Gretsch Model 6119 Chet Atkins Tennessean Thinline Hollow Body Electric Guitar (1966)

Gretsch  Model 6119 Chet Atkins Tennessean Thinline Hollow Body Electric Guitar  (1966)
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Item # 8390
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Gretsch Model 6119 Chet Atkins Tennessean Model Thinline Hollow Body Electric Guitar (1966), made in Brooklyn, NY, serial # 1307, dark mahogany finish, laminated maple body and neck, rosewood fingerboard, original grey hard shell case.

This is a very good playing example of a just "Beatle-era" Gretsch Model 6119 Tennessean with the closed "Electrotone" body, one of Gretsch's classic and most popular 1960s models. Although the least expensive instrument in the Chet Atkins signature line, by the standards of the day the Tennessean was a relatively upscale guitar. The 6119 remained the only traditional single-cutaway guitar in the Atkins line, both the Country Gentleman and 6120 having become double-cutaways at the time.

Like all Atkins models the Model 6119 is fitted with a "Gretsch by Bigsby" vibrato and zero fret, two of Chet's requirements. The 6119 uses two single-coil Hi-lo'Tron pickups in place of the double-coil Filter'Tron units used on the higher-end Country Gentleman and 6120. The sound is somewhat brighter than these and many other Gretsch models, due to the combination of single-coil pickups and thin closed body but with plenty of depth when required. This particular guitar has had the neck reset to an excellent angle (often a sore point of this model) and a refret which together greatly enhance playability.

The Tennessean features the whimsical stenciled-on "f-holes" with a white border on the walnut-finished, single bound body. An engraved headstock plaque added in late 1964 carries the model name. The headstock also carries Dutch-made VanGent tuners, seen only in this period. It seems there was a tuning peg supply shortage during the guitar boom of 1964-6, as these appear on several American makers' guitars right at that time. The serial number on this instrument is one of the odd 4-digit impressed numbers used only in early 1966, when Gretsch was transitioning between two different numbering systems.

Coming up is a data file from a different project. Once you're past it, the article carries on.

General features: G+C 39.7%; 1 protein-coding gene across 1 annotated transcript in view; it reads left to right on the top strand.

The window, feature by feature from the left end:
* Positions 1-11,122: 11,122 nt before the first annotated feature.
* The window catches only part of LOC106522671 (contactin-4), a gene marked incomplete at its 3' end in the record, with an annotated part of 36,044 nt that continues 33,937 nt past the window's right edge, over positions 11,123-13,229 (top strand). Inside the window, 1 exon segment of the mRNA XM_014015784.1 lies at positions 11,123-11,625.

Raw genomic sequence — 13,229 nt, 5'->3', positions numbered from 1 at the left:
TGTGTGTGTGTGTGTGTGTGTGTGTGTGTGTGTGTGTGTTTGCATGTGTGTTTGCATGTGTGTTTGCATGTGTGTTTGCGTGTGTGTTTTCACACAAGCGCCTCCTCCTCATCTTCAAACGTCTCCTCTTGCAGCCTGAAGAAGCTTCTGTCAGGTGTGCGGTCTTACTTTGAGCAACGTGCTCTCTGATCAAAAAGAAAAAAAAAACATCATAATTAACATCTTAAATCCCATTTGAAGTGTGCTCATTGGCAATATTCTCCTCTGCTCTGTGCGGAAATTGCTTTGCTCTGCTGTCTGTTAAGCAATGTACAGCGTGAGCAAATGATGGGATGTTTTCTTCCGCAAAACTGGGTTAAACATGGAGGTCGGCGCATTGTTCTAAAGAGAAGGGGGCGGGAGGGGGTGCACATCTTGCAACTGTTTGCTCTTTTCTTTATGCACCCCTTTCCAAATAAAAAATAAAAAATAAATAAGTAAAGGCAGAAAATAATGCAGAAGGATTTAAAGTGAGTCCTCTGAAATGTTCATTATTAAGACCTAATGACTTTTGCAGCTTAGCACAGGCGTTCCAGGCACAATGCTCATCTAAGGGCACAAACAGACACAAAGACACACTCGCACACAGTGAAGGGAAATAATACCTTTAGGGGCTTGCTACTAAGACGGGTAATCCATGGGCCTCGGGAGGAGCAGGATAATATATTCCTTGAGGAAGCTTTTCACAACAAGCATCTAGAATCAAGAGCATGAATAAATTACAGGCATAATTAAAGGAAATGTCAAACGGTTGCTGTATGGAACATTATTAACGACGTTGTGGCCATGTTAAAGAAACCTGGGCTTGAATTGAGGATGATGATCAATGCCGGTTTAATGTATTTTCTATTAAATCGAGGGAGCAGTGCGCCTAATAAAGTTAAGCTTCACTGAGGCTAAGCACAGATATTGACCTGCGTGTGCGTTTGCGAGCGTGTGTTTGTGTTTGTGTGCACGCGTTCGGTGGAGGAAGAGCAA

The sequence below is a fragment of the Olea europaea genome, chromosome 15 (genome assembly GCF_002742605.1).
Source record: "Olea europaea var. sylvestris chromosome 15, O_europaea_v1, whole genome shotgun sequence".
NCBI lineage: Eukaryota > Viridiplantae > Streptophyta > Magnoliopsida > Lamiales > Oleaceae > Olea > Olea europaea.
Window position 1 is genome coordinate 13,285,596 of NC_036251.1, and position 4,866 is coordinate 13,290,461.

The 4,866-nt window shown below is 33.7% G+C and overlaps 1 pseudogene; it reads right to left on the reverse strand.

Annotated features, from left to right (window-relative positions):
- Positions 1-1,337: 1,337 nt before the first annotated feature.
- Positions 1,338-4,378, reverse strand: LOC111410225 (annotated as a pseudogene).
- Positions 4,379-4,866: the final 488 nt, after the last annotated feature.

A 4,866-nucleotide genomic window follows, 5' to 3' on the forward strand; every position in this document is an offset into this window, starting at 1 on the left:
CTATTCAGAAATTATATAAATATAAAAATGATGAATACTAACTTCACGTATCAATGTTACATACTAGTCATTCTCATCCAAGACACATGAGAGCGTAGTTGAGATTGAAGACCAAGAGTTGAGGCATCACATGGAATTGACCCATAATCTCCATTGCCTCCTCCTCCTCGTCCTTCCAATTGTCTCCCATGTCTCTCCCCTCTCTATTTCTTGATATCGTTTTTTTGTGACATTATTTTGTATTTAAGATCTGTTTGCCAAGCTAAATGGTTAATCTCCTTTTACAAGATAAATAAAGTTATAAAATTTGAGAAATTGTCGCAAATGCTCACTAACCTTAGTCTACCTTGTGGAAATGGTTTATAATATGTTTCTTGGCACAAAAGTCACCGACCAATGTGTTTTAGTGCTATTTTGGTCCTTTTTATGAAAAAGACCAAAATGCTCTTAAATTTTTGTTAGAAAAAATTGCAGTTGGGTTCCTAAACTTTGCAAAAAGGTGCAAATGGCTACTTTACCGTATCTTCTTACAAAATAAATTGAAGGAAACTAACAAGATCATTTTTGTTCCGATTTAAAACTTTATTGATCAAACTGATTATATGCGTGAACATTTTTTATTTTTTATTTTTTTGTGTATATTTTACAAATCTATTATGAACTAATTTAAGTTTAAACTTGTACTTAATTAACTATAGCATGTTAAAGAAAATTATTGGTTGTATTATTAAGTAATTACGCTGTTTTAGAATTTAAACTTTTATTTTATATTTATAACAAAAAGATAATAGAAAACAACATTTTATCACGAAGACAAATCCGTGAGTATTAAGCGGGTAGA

This model listed at the not inconsiderable sum of $350.00 in 1962, the year it replaced the earlier full hollow body, single-pickup 6119. This was a fairly high price at the time, but many players dutifully saved up for this Beatle-approved model in the mid-'60s. The Tennessean was something of a garage band classic but also appears with many prominent professional players as well.

Among the well-known 1960s artists who made extensive use of this model was George Harrison, who acquired a Tennessean in late 1963 and used it most notably in the film "HELP!" and the Beatles '65 world tours. David Crosby of The Byrds played a very similar guitar in 1965-6; Gerry Marsden (Gerry and the Pacemakers) toured and recorded extensively in 1963-4 with an early Tennessean as well. The Animals' Hilton Valentine recorded all the band's early material including "House of the Rising Sun" with this exact style Gretsch. The Tennessean is a truly classic 1960s Gretsch with a peerless "Beat Group" pedigree!
 
Overall length is 42 1/2 in. (108 cm.), 15 1/2 in. (39.4 cm.) wide at lower bout, and 2 in. (5.1 cm.) in depth, measured at side of rim. Scale length is 24 1/2 in. (622 mm.). Width of nut is 1 11/16 in. (43 mm.).

This guitar is in excellent playing condition having had a neck reset, refret and fingerboard rebind recently. It remains all original except for the addition of an older Gibson Tune-o-matic bridge, which is more stable than the original rocking Gretsch solid bar. This common substitution allows for precise intonation and the use of lighter strings making for a rather more player instrument than the original setup. All other fittings are as it left Brooklyn in 1966 and remain in fully functional condition.

The binding on the body does show some typical deterioration which has become practically ubiquitous on Gretsch guitars of this period. This is seen mainly on both sides of the upper bout, the single layer body binding has small cracks and spider webbing but is not crumbling or falling off the guitar. The finish is in excellent condition with only minor scrapes, scuffs and dings. This is a nice Tennessean overall, more of a player's guitar than many survivors and except for the binding issue an excellent condition example. The original HSC is included with some general wear but fully functional. Very Good + Condition.